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22 May 1995 Human visual search: a two state process
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In searching a field of view for an object of interest, observers appear to alternate between two states: wandering (rapid saccades) and examining (focusing on an attractive region). This observation is made based on eye tracker measurements and is consistent with the model proposed by J. F. Nicoll, which describes search as a competition between points of interest for the observer's attention. In this paper search is represented as a random process -- a random walk in which the observers exist in one of two states until they quit: they are either searching or wandering around looking for a point of interest. When wandering, the observers skip rapidly from point to point. When examining, they move more slowly, because detection discrimination requires additional or different thought processes. An interesting consequence of the two state approach is that the random walk must have two time constants -- the time constant for fast (wandering) movements and a different time constant for slow (examining) movements. We describe a technique which can be used to separate raw eye tracker data collected in a search experiment into the wandering and examining states. Then we postulate the relationship of the probability of wandering (or examining) to the attractiveness of the image. We use a clutter metric to estimate the relative attractiveness of the target and the competing clutter. We find that the clutter metric predicts fairly well the time spent in the two states.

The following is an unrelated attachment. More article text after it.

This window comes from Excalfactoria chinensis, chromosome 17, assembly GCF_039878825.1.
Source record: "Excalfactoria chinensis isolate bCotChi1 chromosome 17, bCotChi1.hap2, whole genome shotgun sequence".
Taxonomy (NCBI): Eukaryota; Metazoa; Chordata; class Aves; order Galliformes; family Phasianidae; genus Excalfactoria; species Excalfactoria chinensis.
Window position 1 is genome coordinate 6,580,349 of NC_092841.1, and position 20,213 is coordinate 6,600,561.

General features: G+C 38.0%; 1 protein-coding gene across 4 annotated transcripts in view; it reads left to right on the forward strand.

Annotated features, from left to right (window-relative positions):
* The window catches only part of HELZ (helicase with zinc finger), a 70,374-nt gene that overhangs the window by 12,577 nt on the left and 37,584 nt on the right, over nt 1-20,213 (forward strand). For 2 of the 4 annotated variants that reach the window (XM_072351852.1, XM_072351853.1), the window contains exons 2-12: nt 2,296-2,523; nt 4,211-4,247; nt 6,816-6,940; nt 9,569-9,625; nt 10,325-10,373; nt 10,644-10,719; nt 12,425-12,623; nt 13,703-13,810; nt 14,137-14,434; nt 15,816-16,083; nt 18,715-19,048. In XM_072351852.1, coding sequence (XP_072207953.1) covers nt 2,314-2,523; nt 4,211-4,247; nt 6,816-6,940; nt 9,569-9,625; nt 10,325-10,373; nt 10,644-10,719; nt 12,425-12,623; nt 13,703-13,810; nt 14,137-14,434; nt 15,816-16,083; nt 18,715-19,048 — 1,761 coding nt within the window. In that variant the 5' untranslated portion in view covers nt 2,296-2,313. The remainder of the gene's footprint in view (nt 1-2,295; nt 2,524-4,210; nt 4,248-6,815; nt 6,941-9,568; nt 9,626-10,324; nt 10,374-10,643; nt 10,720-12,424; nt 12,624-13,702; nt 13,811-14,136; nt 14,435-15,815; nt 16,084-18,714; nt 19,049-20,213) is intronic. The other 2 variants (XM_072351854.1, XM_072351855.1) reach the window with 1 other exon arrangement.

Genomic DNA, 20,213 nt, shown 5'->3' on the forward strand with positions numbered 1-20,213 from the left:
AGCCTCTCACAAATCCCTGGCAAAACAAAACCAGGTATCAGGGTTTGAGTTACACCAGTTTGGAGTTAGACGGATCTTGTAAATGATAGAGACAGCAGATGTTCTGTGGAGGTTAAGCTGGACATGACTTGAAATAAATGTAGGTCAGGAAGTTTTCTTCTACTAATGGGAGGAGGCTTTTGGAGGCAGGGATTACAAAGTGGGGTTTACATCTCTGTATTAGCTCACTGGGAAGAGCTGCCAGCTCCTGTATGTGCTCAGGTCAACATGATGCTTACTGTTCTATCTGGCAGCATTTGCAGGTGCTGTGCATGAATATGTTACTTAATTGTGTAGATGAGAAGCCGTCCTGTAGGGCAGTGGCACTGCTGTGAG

© (1995) COPYRIGHT Society of Photo-Optical Instrumentation Engineers (SPIE). Downloading of the abstract is permitted for personal use only.
Joan F. Cartier and David H. Hsu "Human visual search: a two state process", Proc. SPIE 2470, Infrared Imaging Systems: Design, Analysis, Modeling, and Testing VI, (22 May 1995);


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